Counter Culture Leonie Caldecott
Lnen his book, St Benedict and St Therese: The Little Rule and the Little Way, Dwight Longenecker recalls how, as an Anglican priest from American fundamentalist background, he had to overcome a huge weight of prejudice and misunderstanding in order to begin to appreciate the "Little Hower", who is so often sunk under swathes of sentimental misunderstanding. It was the same, he writes, for his appreciation of monastic life, which he had assumed was somehow cold and monolithic, until he actually witnessed the multiplicity of individuals and the warmth of community life in Benedictine monasteries.
Longenecker goes on demonstrate how the doctrines of both of these great saints, separated by many centuries, as well as by gender and cultural background, are in fact very far from abstruse, theoretical, sentimental or pietistic. Both the great monastic founder and the obscure modem Carmelite are supremely down to earth, concerned with living the Christian faith in the here and now, as though Heaven could almost be touched through the veil of material existence. Each was concerned with sanctifying the seemingly trivial elements of daily life the neighbour in need of assistance, the daily grind of domestic work necessary to create an environment of peace, in which love can be expressed at its most incarnate.
I thought of all of this a fortnight ago, as the Countryside Alliance brought off its triumphant "Liberty and Livelihood" march. The variety of people who attended, and who behaved in what looked like a dignified and civilised fashion, was a testament to the central point of the protest. That we should learn to live and let live, to appreciate that others may have different priorities from ourselves, that we do not necessarily have the whole picture, that there are cultural traditions which we trample on at our peril. It does seem ironic that the so-called "liberal establishment" should make a great song and dance about, say, aboriginal peoples and their longestablished customs, whilst scorning the very same elements closer to home on, say, the other side of the Pennines or the M5.
I hold no strong views on foxhunting one way or the other (my father hunted, I did not). But one thing is for sure. It takes a certain kind of courage and courtesy to be willing to understand the priorities of communities different from one's own. These qualities are manifest in the saints, especially in souls like Benedict and Therese. The connection of the former with the countryside is fairly obvious: for centuries, the sons and daughters of St Benedict manifested the intrinsic relationship between stewardship of the land, and the Christian faith. It was the great monasteries of the Middle Ages which kept civilisation alive, through the promotion of learning, whilst locating themselves at the heart of the rural economy, ministering concretely, as well as spiritually (which is of course also concretely!), to the rural community gathered about the great abbeys. I imagine there were a number of ghostly habits amidst the crowds at Westminster yesterday, even if those they came to support no longer remember the good fathers who before the dissolution of the abbeys played such a central role in rural life.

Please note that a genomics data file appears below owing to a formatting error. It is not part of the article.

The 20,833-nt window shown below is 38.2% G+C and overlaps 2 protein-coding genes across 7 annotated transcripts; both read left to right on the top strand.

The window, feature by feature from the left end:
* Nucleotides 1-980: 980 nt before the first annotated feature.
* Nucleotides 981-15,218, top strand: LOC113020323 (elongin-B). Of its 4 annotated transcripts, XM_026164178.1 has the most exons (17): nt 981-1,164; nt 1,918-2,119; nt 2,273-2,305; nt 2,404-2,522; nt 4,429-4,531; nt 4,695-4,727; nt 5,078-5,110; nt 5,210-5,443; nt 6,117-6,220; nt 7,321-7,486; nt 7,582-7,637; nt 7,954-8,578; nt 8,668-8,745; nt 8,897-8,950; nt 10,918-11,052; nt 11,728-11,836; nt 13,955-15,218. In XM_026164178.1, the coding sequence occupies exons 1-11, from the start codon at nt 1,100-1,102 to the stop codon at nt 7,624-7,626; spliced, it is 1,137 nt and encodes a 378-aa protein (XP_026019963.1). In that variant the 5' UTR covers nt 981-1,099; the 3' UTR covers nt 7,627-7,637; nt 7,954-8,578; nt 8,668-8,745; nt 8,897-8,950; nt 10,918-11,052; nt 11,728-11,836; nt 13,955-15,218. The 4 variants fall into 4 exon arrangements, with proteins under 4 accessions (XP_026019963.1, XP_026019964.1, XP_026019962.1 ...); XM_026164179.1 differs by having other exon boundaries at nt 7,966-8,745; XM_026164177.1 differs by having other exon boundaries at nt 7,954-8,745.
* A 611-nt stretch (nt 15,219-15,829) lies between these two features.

And on the more "modem" side, I also like to think that Therese was present. Because at the root of the crisis of the countryside is surely a spiritual crisis. Modern man has lost the simplicity, the groundedness which allows for the slow growth of any harvest. The bullish young turks of the political and economic capitals all over the world want results fast, lest "confidence" should waver and the economy, or the polis, collapse into the void of illusion, the shifting sand of public opinion, on which the edifice is sadly based. The heart of any wholesome civilisation is that realism at which Therese surely excelled, and for which she has been made a Doctor
of the Church. This is not the cynical, modern version of realism, but rather one based on divine realities. At its heart is the burning perception of God's overwhelming love and concern for all his children, and a desire to emulate that love and concern. If we had truly absorbed this message, the countryside would not need to come to London. London would go to the countryside, to ask: how may we truly be of assistance to you, how may we honour our fathers, on whom our present wealth is built, and indeed, the Father of all, without whom there is nothing of lasting value.
St Benedict and St Therese: The Little Rule and the Little Way, by Dwight Longenecker, is published by Gracewing at £10